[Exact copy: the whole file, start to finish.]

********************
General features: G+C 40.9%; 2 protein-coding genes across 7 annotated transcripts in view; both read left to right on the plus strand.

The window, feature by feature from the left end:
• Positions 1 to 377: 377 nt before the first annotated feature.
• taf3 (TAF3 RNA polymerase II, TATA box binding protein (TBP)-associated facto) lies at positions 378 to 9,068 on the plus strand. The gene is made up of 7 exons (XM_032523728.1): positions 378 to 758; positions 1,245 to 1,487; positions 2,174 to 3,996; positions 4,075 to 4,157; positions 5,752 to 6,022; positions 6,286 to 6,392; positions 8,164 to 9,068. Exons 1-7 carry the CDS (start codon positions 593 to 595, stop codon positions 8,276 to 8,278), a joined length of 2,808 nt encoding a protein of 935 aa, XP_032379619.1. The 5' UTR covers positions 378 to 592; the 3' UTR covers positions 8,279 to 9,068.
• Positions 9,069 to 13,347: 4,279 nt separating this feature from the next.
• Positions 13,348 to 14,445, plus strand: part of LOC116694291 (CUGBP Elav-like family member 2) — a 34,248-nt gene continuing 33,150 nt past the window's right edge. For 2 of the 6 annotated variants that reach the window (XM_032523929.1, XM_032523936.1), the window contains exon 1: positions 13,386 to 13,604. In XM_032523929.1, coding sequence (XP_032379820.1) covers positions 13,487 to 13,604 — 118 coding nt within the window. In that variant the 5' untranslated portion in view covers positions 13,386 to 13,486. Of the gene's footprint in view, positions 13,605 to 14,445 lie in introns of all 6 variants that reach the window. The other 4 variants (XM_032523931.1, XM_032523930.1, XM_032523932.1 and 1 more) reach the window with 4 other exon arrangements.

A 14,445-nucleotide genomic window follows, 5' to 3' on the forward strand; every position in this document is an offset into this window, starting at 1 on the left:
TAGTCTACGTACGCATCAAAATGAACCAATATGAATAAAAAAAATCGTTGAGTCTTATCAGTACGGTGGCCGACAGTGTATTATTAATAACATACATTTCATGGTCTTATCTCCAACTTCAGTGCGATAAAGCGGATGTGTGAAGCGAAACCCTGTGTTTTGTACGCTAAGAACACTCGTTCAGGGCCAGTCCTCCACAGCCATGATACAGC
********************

General features: G+C 40.9%; 2 protein-coding genes across 7 annotated transcripts in view; both read left to right on the plus strand.

The window, feature by feature from the left end:
• Positions 1 to 377: 377 nt before the first annotated feature.
• taf3 (TAF3 RNA polymerase II, TATA box binding protein (TBP)-associated facto) lies at positions 378 to 9,068 on the plus strand. The gene is made up of 7 exons (XM_032523728.1): positions 378 to 758; positions 1,245 to 1,487; positions 2,174 to 3,996; positions 4,075 to 4,157; positions 5,752 to 6,022; positions 6,286 to 6,392; positions 8,164 to 9,068. Exons 1-7 carry the CDS (start codon positions 593 to 595, stop codon positions 8,276 to 8,278), a joined length of 2,808 nt encoding a protein of 935 aa, XP_032379619.1. The 5' UTR covers positions 378 to 592; the 3' UTR covers positions 8,279 to 9,068.
• Positions 9,069 to 13,347: 4,279 nt separating this feature from the next.
• Positions 13,348 to 14,445, plus strand: part of LOC116694291 (CUGBP Elav-like family member 2) — a 34,248-nt gene continuing 33,150 nt past the window's right edge. For 2 of the 6 annotated variants that reach the window (XM_032523929.1, XM_032523936.1), the window contains exon 1: positions 13,386 to 13,604. In XM_032523929.1, coding sequence (XP_032379820.1) covers positions 13,487 to 13,604 — 118 coding nt within the window. In that variant the 5' untranslated portion in view covers positions 13,386 to 13,486. Of the gene's footprint in view, positions 13,605 to 14,445 lie in introns of all 6 variants that reach the window. The other 4 variants (XM_032523931.1, XM_032523930.1, XM_032523932.1 and 1 more) reach the window with 4 other exon arrangements.

A 14,445-nucleotide genomic window follows, 5' to 3' on the forward strand; every position in this document is an offset into this window, starting at 1 on the left:
TAGTCTACGTACGCATCAAAATGAACCAATATGAATAAAAAAAATCGTTGAGTCTTATCAGTACGGTGGCCGACAGTGTATTATTAATAACATACATTTCATGGTCTTATCTCCAACTTCAGTGCGATAAAGCGGATGTGTGAAGCGAAACCCTGTGTTTTGTACGCTAAGAACACTCGTTCAGGGCCAGTCCTCCACAGCCATGATACAGC